A statue of Confederate general P.G.T. Beauregard was removed from its prominent perch in New Orleans overnight, the third of four such monuments targeted by Mayor Mitch Landrieu’s administration.
Located at the intersection of Carrollton and Esplanade Avenues — near the terminus of the City Park streetcar line and the New Orleans Museum of Art — the equestrian statue had stood since 1915.
The move comes just one day after the Louisiana House passed a bill, largely along racial lines, that would require voter approval before cities could remove such monuments. That bill hasn’t yet been approved by the state senate.
Landrieu in 2015 announced plans to remove four Confederate monuments from the city’s public spaces: the P.G.T. Beauregard statue; a statue of Confederate president Jefferson Davis; a statue of Confederate general Robert E. Lee at Lee Circle; and the “Battle of Liberty Place” monument, which commemorated a white supremacist uprising against the city’s racially-integrated Reconstruction government following the Civil War.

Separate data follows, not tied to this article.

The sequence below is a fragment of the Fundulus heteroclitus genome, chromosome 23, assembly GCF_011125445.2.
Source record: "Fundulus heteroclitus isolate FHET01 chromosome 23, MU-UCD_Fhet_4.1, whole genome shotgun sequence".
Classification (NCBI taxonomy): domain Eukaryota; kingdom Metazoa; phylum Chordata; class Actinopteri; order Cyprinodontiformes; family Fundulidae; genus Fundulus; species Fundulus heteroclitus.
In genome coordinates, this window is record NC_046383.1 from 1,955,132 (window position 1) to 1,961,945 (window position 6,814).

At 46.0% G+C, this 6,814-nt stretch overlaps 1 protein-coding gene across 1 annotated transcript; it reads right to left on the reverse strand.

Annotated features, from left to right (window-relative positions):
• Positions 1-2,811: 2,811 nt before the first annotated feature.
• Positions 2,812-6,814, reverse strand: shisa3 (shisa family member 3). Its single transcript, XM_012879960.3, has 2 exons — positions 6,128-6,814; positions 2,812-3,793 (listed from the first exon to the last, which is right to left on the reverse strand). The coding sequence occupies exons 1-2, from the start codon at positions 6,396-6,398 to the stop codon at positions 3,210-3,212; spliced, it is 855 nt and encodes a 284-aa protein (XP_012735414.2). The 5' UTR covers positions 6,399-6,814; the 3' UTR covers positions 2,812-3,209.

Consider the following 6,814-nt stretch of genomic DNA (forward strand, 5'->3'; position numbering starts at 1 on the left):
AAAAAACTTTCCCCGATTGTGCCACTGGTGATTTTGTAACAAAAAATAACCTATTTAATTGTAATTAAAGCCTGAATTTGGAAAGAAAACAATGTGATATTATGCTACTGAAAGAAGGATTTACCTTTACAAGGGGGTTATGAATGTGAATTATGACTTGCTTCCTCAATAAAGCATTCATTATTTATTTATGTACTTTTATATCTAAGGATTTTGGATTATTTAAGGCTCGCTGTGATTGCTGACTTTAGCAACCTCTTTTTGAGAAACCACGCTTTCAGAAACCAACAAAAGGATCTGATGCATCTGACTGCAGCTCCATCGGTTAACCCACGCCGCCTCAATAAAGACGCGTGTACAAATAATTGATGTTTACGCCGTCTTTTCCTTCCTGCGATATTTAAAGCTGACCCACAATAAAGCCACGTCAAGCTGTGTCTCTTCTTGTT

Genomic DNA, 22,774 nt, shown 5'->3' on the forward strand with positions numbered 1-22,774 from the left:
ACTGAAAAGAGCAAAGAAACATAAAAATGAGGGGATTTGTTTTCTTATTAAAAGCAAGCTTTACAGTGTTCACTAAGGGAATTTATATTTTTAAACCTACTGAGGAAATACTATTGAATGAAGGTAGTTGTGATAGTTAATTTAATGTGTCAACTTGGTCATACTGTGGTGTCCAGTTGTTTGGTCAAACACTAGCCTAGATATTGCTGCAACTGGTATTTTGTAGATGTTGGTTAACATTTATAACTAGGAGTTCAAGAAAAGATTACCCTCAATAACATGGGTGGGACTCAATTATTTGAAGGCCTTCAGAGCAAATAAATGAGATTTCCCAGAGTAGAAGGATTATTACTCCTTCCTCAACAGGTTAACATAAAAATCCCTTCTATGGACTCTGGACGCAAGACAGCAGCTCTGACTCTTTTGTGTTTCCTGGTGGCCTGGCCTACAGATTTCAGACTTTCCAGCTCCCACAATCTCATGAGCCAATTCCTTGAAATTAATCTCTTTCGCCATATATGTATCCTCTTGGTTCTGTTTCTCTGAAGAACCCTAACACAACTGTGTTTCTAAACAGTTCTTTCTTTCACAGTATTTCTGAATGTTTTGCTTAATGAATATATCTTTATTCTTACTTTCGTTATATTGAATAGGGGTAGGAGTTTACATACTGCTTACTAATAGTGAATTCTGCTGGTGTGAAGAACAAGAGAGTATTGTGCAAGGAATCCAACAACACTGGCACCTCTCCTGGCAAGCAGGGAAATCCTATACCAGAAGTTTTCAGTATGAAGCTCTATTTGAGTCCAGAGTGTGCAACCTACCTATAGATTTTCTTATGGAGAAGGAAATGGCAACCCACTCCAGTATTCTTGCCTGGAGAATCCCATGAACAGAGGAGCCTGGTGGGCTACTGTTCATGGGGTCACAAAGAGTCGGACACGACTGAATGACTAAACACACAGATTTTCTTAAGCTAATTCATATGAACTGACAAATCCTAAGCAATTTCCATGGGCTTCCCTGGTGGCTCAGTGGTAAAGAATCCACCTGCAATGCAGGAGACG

City council members approved the removal plan in December 2015, and after more than a year of court battles, removal began last month as workers removed the Liberty Place monument. The Jefferson Davis statue came down last week.
“Today we take another step in defining our city not by our past but by our bright future,” said Landrieu. “While we must honor our history, we will not allow the Confederacy to be put on a pedestal in the heart of New Orleans. As we near our city’s 300th anniversary, we must continue to find courage to stand up to hate and embrace justice and compassion.”
Crews began the process of dismantling the Beauregard statue — which stands about 15 feet tall and weighs between 12,000 and 14,000 pounds — around 8:00 p.m. on Tuesday evening. Workers first hoisted the statue off its pedestal about seven hours later, just after 3:00 a.m.
Of the four monuments, it’s the Beauregard statue which has the most direct connection with New Orleans. Best known for commanding Confederate forces at Charleston, S.C. at the start of the war and for his victories at Bull Run and Petersburg, Beauregard was born in nearby St. Bernard Parish and died in New Orleans.
City officials won’t say when the Robert E. Lee statue at Lee Circle will be removed, citing serious safety concerns posed by “widely-known intimidation, threats, and violence.”